In the way of a soundtrack we get a technobabble score by a disgraced sex predator, instead of soothing piano cues that wash the fear over you – folks, it’s wonderful to chill in a safe room and listen to the music themes wash over you. Lastly, what may seem like a silly minor quibble – the movie shoots its characters into the lab setting almost right out of the gate, where in the game, it’s a gradual journey – is perhaps the greatest annoyance. It’s far more insidious to learn that something massive and sinister lurks just beneath the typical surface. A mansion housing a super-secret laboratory? Preposterous and outlandish, but it works a lot. Even the baked in backstory– that the mansion’s owner, Spencer, is a spy novel fan and thus has set up all these traps and puzzles– is unique. Sure, the movie offers traps just as the game series has happily done, but it doesn’t allow us to connect with it, unless our asses are on the line. Even when the movie does offer the types of traps that are the Spencer Mansion’s bread and butter, they’re just ripoffs of something done way better in the movie CUBE; and then that ripoff gets its own ripoff in a video game set piece in RESIDENT EVIL 4.

That last bit is becoming a thorn in the proverbial side. Once the movies started gaining prominence, it became apparent that the movies began influencing the games rather than vice versa. Yes, RESIDENT EVIL 2, RESIDENT EVIL 3: NEMESIS and the aforementioned CODE: VERONICA started to layer in more action amongst the horror elements, but by the time the well-received fourth entry was released, the die was cast, Leon Kennedy (RESIDENT EVIL 2’s lead) was going to be one of the franchise’s biggest stars (along with Chris, Jill and Mr. Sunglasses at Night-Wesker) and emphasis in the games was going to be on action, just like the movies. Gone was the stress over saves, over bullets and health. You had that kind of stuff in droves and you had the big, bad monsters to fight over and over again, where the battles prior felt small-scale and intimate. Don’t get me wrong, bone-crunching action and nifty stunt work is often excellent to interact with and watch, but again, it lost sight of what made that first experience special. Now, the games and the movies ballooned in scale and action, often by topping each other and becoming a global action/espionage series with hints of horror throughout. It blew up so much that the game and film franchises became disjointed, illogical noisemakers and had to reset their respective stories to revert to the roots of what made RESIDENT EVIL so special.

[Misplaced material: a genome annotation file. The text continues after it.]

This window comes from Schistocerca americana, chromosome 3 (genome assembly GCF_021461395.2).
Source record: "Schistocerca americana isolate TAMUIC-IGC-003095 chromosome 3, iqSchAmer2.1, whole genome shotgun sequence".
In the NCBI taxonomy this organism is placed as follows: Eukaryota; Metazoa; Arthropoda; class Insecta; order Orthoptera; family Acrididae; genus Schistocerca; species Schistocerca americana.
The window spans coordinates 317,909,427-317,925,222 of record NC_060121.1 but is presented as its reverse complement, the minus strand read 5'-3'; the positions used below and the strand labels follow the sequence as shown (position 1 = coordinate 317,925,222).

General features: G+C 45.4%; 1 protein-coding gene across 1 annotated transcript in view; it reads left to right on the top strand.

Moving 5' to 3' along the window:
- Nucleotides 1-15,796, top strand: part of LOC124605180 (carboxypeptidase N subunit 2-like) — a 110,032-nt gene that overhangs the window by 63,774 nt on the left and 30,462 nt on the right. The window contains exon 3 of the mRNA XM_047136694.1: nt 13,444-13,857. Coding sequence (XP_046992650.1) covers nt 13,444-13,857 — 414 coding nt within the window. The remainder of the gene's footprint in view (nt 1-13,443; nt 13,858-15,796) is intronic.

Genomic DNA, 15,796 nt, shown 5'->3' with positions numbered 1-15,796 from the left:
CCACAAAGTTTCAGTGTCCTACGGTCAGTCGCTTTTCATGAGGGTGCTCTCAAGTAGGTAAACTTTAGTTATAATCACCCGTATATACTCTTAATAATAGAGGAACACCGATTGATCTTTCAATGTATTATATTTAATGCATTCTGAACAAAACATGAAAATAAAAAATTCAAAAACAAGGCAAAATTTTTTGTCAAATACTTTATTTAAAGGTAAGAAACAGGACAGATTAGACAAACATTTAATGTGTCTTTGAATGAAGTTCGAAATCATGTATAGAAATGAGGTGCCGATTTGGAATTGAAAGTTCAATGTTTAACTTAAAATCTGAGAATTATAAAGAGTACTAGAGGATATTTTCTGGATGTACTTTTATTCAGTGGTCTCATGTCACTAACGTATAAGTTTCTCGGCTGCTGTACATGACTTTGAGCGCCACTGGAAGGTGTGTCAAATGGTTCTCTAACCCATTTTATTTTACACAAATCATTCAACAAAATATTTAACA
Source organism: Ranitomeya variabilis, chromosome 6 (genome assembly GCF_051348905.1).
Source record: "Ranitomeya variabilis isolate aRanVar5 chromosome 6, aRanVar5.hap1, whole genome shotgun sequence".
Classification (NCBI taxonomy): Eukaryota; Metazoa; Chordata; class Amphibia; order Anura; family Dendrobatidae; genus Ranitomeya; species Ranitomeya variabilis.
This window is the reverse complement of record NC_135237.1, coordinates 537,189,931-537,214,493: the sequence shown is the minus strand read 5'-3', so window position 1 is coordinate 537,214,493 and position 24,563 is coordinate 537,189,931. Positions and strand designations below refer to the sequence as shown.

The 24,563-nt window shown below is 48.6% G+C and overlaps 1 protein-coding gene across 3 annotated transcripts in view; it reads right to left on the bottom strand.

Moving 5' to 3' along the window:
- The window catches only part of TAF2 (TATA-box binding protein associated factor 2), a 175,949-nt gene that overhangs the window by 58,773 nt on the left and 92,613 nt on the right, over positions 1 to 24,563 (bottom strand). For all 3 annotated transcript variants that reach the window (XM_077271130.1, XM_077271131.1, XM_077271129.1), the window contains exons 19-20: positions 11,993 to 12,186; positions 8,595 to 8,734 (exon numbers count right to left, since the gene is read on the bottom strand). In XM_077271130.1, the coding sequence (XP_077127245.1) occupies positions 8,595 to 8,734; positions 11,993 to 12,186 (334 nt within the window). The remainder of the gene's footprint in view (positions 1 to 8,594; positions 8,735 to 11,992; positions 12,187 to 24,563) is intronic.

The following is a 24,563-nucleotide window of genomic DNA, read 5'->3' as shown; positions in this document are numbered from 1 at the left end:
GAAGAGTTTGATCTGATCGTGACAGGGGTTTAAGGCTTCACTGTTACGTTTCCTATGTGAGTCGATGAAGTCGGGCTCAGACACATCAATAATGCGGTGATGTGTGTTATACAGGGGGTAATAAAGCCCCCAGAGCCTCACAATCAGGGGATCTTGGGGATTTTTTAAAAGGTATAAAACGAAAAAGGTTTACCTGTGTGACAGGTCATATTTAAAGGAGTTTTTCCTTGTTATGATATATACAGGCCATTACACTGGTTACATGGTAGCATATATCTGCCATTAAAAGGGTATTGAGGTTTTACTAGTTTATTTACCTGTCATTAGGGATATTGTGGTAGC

First it was RESIDENT EVIL 7: BIOHAZARD in January of 2017, shifting the series focus back to scaring the shit out of its gamers, while emphasizing the action gaming mechanics of the later, adrenalized sequels. At this time, Paul W.S Anderson was ending the film franchise on his terms, with mixed. After that, gamers lucked out and Capcom released two remakes of RESIDENT EVIL 2 and RESIDENT EVIL 3: NEMESIS that took their cues from part seven’s mix of horror and action and despite their short length, were received warmly. It was the best possible outcome for fans of the game. The studios listened to those folks who picked up the controllers and it paid off handsomely. Now, with Johannes Roberts’ new take on the game franchise, scheduled to release in theatres in 2021, it’s not hard to see a vision where the director seems to understand precisely the lure of the games, one that is a type of remix of the game series (adding in many of the game’s vibrant characters), but seems to be welded to the survival horror aesthetic that the games popularized nearly thirty years ago.

Nathan Smith